“We were forthright from the moment we could do it,” said Sheridan, who initially was not given permission by the alumnus to act on the accusations. “SLUH was so explicit and forthright in making the facts known to the public.”
Following the 2002 accusations, Sheridan made several changes within the school to help prevent future sexual abuse. Such changes included adding windows to every office and classroom, adding dividers between urinals in men’s restrooms, and changing policy so Jesuits could not drive any student unless there is another adult or multiple students in the car.
“There’s a whole series of policies that the school has inaugurated in my time and then subsequently have deepend,” said Sheridan.
According to Sheridan, the policies put in place have been effective in preventing sexual abuse from happening at SLUH.
Sheridan, along with the many others in the school community, was devastated in 2002 when he learned that sexual abuse had taken place at SLUH. The new current-day reports have brought about much of that same devastation.
“I’m back to feeling so saddened because my work for 20 years has been taking care of abused children … so I saw the other side of it, where confidence and self-esteem were ripped away, where anger, subdued anger, was present and where the uncertainty of who they are in sense of identity was challenged,” said Sheridan.
In addition to an administrative response, SLUH theology teachers are looking at various ways of responding to the scandal within the classroom.
“The job of a theology teacher in a high school really is also kind of like a catechist,” said Ott. “I’m not just trying to teach about theology and neither are my colleagues. We’re trying to present the church and the Gospel in a way that’s appealing and in a way that our students gravitate towards it and is life giving. And when stuff like this happens, it’s also sad on another level. It makes that task much harder to do.”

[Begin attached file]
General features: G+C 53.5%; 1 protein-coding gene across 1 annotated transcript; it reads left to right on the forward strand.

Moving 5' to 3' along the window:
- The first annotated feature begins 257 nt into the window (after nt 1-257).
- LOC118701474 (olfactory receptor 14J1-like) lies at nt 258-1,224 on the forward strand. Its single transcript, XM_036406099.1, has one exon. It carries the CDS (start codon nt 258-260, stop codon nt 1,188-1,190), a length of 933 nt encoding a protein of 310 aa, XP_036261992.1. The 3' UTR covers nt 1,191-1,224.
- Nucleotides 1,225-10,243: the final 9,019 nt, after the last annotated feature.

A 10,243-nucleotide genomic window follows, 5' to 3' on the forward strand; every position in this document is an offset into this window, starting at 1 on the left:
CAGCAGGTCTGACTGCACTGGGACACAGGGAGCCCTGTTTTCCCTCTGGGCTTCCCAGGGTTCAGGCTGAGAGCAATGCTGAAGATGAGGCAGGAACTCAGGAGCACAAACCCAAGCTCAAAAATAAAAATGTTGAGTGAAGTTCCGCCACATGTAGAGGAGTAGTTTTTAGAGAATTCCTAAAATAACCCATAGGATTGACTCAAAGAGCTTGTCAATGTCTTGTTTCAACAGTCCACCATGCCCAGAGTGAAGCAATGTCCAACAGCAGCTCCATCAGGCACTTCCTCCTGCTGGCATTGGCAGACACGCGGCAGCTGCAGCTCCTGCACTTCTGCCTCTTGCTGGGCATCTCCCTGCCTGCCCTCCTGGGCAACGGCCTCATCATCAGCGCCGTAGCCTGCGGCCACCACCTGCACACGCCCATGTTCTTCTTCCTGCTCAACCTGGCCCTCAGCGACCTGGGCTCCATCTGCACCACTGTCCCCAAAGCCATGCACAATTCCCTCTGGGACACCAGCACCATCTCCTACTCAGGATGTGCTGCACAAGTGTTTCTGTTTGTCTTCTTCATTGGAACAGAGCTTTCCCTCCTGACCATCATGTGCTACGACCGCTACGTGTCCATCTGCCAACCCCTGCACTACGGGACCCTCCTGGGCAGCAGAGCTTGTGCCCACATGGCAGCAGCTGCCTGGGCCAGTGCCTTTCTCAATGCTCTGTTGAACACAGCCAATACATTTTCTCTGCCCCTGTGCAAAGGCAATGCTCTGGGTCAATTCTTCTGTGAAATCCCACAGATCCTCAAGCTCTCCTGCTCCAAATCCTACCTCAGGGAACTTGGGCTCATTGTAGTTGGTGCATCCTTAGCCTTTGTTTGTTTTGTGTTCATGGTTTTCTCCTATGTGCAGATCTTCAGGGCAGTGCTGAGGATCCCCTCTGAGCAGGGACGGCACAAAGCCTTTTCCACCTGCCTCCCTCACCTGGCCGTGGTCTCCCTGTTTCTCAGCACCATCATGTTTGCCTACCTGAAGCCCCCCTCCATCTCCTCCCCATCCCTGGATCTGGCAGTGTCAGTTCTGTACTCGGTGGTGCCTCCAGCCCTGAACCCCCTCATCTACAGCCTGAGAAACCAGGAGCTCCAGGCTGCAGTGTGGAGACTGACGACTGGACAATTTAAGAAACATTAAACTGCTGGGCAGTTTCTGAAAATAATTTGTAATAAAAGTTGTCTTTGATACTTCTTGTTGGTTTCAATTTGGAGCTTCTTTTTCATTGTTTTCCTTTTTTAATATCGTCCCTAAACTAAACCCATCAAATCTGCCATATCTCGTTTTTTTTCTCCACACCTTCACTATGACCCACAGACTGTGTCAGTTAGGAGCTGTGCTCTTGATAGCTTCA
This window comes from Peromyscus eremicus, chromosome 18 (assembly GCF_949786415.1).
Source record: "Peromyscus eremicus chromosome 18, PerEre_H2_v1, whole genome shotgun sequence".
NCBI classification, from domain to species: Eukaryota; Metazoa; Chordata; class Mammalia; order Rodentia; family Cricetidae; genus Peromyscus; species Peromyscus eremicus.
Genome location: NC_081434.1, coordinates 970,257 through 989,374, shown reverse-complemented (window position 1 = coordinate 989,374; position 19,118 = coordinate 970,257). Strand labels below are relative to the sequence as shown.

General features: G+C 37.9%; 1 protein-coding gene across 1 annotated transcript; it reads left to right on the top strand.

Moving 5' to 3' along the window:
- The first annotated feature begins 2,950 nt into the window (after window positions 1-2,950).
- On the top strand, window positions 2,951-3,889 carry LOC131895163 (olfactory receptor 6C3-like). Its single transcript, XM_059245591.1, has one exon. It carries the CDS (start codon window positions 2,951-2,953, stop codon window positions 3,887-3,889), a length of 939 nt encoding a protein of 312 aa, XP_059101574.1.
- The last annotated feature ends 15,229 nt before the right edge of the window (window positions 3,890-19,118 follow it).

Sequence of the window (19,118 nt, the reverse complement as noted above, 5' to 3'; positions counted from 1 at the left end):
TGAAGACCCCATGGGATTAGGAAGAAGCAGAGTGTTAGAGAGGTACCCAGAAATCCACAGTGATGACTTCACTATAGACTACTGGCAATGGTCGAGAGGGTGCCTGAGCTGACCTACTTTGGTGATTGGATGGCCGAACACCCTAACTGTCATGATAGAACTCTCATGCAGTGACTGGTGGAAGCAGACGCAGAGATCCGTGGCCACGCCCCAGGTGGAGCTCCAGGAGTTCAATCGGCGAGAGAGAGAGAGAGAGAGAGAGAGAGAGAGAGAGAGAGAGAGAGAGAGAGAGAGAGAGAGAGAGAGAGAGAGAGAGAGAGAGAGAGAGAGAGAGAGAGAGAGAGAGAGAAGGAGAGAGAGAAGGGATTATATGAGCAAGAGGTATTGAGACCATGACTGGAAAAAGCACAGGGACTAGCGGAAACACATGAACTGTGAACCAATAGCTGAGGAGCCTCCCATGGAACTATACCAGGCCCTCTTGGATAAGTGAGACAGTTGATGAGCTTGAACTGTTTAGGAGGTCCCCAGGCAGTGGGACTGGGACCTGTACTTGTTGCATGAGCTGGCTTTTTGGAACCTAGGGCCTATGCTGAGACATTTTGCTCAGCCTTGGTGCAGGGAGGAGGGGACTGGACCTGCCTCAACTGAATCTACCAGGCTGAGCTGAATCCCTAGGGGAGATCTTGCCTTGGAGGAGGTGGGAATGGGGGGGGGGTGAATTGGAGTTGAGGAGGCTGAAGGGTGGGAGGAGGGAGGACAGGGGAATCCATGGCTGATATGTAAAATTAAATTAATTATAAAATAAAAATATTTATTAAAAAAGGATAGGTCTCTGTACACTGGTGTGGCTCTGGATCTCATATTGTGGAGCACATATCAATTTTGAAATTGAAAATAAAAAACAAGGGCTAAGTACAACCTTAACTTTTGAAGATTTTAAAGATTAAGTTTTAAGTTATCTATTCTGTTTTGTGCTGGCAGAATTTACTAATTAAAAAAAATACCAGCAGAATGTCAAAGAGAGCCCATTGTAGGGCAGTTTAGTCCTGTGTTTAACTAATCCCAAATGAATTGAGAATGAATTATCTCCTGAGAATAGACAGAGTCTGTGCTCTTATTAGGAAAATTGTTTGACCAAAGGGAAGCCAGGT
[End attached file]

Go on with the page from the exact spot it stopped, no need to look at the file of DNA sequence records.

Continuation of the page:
In a beginning of the year department meeting, one theology department member brought up the pending release of the Pennsylvania Grand Jury report. After discussing possible responses, the department reached out to Gibbons for guidance on how to respond to students in class as well as a school-wide response. One of the fruits of these meetings was the idea of the importance of truth.
“As far as specifically discussing it in theology classes, one of the things that comes out of this is this value for truth and how vital it is to deal in the truth. I think we’re all on the same page that the truth, no matter how ugly it is, is the most important thing to uphold,” said Ott.
“I think the trust is very important,” said the Rev. Joseph Hill, S.J., theology teacher and Director of Campus Ministry. “We shouldn’t be hiding anything. We should be clear about what’s out there, you know, informing people on all the facts”
At the moment, conversations about specific plans to address students in class are still taking place. One concern is the appropriate kind of discussion for the various grade levels.
“I think we also have to be concerned for the developmental stages of the students. I think seniors are ready to discuss this in a way that is different than in a way freshmen are ready to discuss it,” said Ott. “It doesn’t mean we shouldn’t discuss it with freshmen, but it just means that the types of conversations and maybe the amount of time allotted to them will be different depending on which classes.”
Despite the wariness of the age difference and developmental stages, this will not hinder future discussions.
Similar to the Theology Department, Campus Ministry is still in the process of formulating tangible responses.
“We in Campus Ministry want to support the faith formation of our students and if they’re having struggles, we’re going to try to help counsel that,” said Hill.
At the moment, one proposal is to address the student body during the All Saints Day Mass on Nov. 1.
Campus Ministry would help facilitate the planning of the Mass.